Anyway, the images below are documentation of one of those paths I ventured down. I experimented with layering, manipulating, and mechanical reproduction via photocopier. The process was incredibly satisfying and I’m very happy I spent last summer creating these pieces. One day I might return to them…we’ll see.

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The next few images were taken as I prepared for our summer open studios. You can see the number of pieces on the wall dwindling as I removed the less successful ones.

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I played around a lot with the density feature on the photocopier. And I say ‘played’ because it was surprisingly a lot of fun to just stand at the copier like a scientist adjusting different parts of the process and layering random materials on my drawings.

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Until next time! xoxo

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Fall 2015: Work

The past semester was a bit overwhelming–hence the lack of activity on here–but I’m so excited about the work I’m making. Here are some photos of the things I’ve been working on for the past few months. Next up: thesis!

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Blind Portraits

The visiting artists program at SAIC is really special. During the summer, we had two artist lectures per week and we got to be more involved with 3 of those artists over the course of the residency. We presented on one artist (as a gift to them), had a group critique with another, and had a one-on-one studio visit with the last. Whether I like the artists’ work (and/or personalities) or not, I learn so much from each lecture and each interaction. This summer, I did my presentation on Rodney McMillian, had a group critique with Eileen Myles, and received a studio visit from Alejandro Cesarco.

I’ve started to make blind contour drawings of each artist during their lecture:

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Yvonne Rainer + Gregg Bordowitz

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Wu Tsang

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Andrea Fraser

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Kira Lynn Harris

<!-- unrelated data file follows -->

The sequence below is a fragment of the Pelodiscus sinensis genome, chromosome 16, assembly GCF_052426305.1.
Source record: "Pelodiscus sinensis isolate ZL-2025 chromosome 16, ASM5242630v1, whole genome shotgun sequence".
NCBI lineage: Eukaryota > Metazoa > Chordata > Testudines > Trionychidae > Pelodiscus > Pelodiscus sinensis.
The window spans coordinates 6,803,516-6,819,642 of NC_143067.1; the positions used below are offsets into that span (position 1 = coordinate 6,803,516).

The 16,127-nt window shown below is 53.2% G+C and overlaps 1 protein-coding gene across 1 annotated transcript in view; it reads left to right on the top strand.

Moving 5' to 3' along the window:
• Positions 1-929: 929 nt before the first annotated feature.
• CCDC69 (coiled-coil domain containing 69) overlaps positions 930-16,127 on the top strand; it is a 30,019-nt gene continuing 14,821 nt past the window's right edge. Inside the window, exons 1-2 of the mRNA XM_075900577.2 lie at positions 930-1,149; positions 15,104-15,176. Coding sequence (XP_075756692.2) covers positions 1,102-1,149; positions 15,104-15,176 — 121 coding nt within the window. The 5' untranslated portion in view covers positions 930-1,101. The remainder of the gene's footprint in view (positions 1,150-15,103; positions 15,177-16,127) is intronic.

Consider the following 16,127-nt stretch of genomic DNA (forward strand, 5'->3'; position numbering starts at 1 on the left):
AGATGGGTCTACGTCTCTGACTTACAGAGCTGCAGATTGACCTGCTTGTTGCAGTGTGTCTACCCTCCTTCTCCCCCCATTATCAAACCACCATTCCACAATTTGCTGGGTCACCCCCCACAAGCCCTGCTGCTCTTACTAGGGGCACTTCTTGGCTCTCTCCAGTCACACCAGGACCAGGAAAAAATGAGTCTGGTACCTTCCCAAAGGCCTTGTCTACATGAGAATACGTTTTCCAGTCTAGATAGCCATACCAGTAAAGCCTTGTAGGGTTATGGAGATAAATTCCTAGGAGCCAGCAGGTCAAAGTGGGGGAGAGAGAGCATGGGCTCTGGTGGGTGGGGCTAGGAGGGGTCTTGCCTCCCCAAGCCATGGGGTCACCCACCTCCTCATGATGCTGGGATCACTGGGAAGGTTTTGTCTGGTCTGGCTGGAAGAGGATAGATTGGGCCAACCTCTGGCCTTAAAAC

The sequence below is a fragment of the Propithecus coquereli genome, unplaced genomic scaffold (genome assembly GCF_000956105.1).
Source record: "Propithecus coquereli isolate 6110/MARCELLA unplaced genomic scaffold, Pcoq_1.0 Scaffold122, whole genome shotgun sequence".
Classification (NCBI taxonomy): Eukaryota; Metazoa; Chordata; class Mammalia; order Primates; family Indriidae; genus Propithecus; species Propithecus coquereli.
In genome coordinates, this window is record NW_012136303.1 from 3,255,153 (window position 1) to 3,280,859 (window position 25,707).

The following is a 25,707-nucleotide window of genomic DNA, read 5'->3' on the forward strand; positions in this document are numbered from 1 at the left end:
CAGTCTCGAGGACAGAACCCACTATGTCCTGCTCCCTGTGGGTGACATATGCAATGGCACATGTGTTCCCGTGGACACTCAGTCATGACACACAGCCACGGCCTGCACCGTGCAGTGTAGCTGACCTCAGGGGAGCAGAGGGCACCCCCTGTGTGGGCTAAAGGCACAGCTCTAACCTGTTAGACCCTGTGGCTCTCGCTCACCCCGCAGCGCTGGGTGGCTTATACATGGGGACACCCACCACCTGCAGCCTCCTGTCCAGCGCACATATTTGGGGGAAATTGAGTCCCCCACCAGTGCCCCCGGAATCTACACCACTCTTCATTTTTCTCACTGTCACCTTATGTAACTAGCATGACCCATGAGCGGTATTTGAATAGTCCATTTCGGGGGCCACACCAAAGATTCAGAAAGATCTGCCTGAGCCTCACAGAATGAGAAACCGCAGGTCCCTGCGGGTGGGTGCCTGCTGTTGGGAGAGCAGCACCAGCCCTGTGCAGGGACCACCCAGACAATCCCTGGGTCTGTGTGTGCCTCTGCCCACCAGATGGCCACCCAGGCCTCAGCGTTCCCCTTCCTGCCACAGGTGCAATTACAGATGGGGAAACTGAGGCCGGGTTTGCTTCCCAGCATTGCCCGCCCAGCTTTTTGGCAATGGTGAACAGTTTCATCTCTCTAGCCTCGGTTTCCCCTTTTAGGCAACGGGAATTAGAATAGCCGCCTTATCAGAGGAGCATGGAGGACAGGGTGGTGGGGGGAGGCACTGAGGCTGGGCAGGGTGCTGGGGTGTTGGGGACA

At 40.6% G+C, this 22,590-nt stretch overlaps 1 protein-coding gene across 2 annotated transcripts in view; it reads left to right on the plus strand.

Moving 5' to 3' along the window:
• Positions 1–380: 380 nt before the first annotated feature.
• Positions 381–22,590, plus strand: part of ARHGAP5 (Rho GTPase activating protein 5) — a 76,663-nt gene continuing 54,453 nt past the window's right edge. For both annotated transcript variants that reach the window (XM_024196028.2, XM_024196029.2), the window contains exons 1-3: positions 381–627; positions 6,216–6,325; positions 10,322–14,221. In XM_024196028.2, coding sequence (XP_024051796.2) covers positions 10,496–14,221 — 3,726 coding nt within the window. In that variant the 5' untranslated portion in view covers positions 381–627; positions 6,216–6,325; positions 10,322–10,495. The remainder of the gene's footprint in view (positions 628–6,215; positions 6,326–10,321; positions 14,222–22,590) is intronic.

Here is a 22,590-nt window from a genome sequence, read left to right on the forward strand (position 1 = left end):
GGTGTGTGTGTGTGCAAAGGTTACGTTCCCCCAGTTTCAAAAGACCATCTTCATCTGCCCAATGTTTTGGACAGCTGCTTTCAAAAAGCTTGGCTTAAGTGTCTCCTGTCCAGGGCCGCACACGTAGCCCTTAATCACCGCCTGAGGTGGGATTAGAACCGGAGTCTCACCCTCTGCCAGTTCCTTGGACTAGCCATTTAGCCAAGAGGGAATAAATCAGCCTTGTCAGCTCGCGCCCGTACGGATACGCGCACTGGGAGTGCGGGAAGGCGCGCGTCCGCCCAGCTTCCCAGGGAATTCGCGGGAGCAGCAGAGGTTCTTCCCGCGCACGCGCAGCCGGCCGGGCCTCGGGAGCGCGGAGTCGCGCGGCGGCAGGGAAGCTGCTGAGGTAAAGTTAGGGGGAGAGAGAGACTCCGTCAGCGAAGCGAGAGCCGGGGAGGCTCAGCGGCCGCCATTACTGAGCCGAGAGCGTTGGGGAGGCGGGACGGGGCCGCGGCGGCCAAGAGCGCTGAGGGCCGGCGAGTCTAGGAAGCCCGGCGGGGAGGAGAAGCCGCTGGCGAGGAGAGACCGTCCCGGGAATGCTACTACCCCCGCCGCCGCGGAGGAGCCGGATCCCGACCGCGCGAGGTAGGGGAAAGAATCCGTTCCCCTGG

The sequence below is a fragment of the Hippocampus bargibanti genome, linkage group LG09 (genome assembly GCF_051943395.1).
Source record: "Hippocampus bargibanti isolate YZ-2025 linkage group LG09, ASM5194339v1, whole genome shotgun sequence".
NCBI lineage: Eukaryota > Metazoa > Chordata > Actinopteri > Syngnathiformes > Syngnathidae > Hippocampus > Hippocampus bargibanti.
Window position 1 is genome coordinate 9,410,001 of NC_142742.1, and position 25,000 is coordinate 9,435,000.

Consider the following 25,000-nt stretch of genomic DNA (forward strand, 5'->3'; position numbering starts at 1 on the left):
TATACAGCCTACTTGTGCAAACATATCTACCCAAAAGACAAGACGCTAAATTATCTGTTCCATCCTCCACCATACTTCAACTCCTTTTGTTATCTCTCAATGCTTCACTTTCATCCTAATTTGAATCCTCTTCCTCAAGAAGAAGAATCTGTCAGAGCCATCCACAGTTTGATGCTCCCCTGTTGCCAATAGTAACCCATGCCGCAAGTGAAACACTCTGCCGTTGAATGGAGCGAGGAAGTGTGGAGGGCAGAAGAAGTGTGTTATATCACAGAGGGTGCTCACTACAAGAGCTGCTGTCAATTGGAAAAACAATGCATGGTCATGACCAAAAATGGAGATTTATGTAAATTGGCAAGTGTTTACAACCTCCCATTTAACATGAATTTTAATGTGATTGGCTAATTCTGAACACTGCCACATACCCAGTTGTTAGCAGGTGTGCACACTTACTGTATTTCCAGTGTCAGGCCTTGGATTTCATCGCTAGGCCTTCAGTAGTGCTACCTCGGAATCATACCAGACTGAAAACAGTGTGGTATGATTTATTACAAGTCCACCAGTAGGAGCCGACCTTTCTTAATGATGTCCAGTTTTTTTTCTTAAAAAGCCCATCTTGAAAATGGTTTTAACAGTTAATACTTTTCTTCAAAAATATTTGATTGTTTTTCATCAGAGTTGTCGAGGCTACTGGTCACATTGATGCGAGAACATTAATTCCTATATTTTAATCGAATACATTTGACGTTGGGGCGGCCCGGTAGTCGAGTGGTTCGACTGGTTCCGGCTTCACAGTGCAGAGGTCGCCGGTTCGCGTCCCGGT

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Rodney McMillian

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Lynne Tillman

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Eileen Myles

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Josiah McElheny

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Warming Up

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During my second summer in Chicago, I spent the first few creative moments in my new studio drawing fingers. I drew them in continuous lines, as severed tips, with my eyes closed, with my head laying on the table, from right to left and left to right, slowly, quickly, and with a variety of pens.

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These playful drawings set the tone for the rest of the work I created this summer. More to come soon!

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Interwoven

Updated Interwoven FlyerIt’s been a while since this show took place, but I finally have time to write about it! Interwoven was a show curated by my ambitious friend and peer, Pia Cruzalegui, and it included the work of many (class of 2016) SAIC Low Residency MFA students. Our second six-week summer together began on June 13th and the perfect way to kick it off was with this show opening.

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The show took place at Throop Studios in Chicago and was designed as a pop-up show, which means it was only up for one night. A lot of work went into making that one night a success. Pia was able to find support from literally across the world in order to properly promote and organize this show. There were lots of emails and phone calls back and forth. Back in Virginia, I was responsible for creating a Facebook event page and making posts on our Facebook page every day about all the artists who would be a part of the show.

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From left to right: Kelly Long, Mohamad Kanaan, Janice Marin
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June 13th was a hectic day since I flew in that afternoon. I spent a few hours getting partially settled in and before I knew it, it was time to head over to Throop. The space looked beautiful (a team of awesome fellow students had set up the night before) and the reunion was emotional since most of us hadn’t seen each other since last summer.

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fatma al-remaihi
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From left to right: cathy pach, eleanor neal, jennifer chadwick, amy malcolm
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verónica casado-hernández

The turnout for the show included faculty, new students, family members, and other visitors. There were many conversations about events from the past year and the directions our work had taken. It was great to see new work from my cohort. Everyone was exhausted, but the show was a success. At the end of the night, it was time to deinstall the show and prepare for the next six weeks of craziness.

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I couldn’t include all the photos from the show, so please check out our Facebook page for more:

INTERWOVEN on FACEBOOK